Funeral follows funeral—
the second line between —
resentment segregates the tombs.
The universe is wrinkled
with the whims and the winds.
Saints cut of silk, frantic like the turf,
wanting terror to touch down,
explode lucid leaves of grass
for the asking
The universe is wrinkled
with the whims of mothball hours.
Time. An old man erect,
folding the canals of his bones.
An old woman, pious,
rigid in her rapture on an urn,
grinning toothless passion.
The universe is wrinkled
with the whims of worried days.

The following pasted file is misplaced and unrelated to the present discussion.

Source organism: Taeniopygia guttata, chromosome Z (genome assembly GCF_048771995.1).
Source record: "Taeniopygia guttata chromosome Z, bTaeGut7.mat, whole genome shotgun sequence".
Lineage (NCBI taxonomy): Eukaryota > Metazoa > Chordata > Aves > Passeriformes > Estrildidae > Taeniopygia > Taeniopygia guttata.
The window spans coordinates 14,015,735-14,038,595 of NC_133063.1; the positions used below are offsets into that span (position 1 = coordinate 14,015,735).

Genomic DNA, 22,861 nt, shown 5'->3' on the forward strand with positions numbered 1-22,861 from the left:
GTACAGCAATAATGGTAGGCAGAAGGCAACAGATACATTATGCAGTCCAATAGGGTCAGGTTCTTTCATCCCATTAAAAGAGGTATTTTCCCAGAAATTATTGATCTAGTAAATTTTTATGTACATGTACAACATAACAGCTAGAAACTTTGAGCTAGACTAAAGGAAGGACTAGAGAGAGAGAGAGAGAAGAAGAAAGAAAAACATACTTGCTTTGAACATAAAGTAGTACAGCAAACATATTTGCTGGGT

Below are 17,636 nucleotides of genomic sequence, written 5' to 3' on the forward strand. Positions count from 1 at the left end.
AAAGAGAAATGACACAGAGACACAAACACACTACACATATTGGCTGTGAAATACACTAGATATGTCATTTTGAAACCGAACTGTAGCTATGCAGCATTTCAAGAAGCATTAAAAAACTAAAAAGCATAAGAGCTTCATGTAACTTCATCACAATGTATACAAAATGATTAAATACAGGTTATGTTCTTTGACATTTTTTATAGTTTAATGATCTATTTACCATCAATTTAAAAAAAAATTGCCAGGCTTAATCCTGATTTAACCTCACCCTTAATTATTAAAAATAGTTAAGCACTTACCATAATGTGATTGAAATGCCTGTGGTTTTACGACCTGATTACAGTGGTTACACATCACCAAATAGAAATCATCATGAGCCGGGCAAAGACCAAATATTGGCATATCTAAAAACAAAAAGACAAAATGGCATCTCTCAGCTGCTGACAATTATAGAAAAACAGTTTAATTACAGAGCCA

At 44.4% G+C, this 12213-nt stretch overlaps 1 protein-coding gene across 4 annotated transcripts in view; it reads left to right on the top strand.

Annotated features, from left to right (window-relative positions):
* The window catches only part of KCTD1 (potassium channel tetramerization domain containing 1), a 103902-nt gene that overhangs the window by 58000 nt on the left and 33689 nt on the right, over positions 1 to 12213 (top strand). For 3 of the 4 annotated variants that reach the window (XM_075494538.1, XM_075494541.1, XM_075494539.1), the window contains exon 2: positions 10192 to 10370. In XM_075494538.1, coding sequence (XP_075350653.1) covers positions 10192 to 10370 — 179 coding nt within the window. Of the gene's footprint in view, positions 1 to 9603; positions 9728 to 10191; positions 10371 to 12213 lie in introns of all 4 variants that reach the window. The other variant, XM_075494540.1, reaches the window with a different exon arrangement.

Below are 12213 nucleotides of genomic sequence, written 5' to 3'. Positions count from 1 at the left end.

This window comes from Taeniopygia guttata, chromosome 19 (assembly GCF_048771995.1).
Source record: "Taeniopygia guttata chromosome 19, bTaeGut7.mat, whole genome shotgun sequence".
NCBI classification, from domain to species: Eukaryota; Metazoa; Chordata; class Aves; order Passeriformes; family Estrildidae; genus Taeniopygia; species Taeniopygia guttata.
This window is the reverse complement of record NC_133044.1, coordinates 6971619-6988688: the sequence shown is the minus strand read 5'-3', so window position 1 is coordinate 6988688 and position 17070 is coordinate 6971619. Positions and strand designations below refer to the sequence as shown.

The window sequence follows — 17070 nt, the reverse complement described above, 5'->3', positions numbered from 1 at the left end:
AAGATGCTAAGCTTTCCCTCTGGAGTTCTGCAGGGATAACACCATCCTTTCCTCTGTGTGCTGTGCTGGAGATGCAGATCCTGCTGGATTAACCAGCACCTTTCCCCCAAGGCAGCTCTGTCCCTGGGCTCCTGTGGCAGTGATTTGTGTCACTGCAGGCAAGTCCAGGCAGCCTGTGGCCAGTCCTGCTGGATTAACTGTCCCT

Words copulate not
none the less but more.
where peace be still
is still to be.
The universe is wrinkled
with the whims of stinging seconds
Sounds, jazz iced down,
signal the ending
time. Sufferings in ascetic hymns
wash. Absolute soap for the soul.
Primate wings renounce a name.
Yes, seed clichés. Pungent despair
in the fragrant dust. Flowers rust.
Gravity marks wasting time.
(December 21, 2011)
Poems, I would argue, do reveal and conceal what is ethnic in talk about nature and nation, and the ethnic pleasure is in the always-unfinished revolutions of interpretation.
Jerry W. Ward, Jr.
November 3, 2014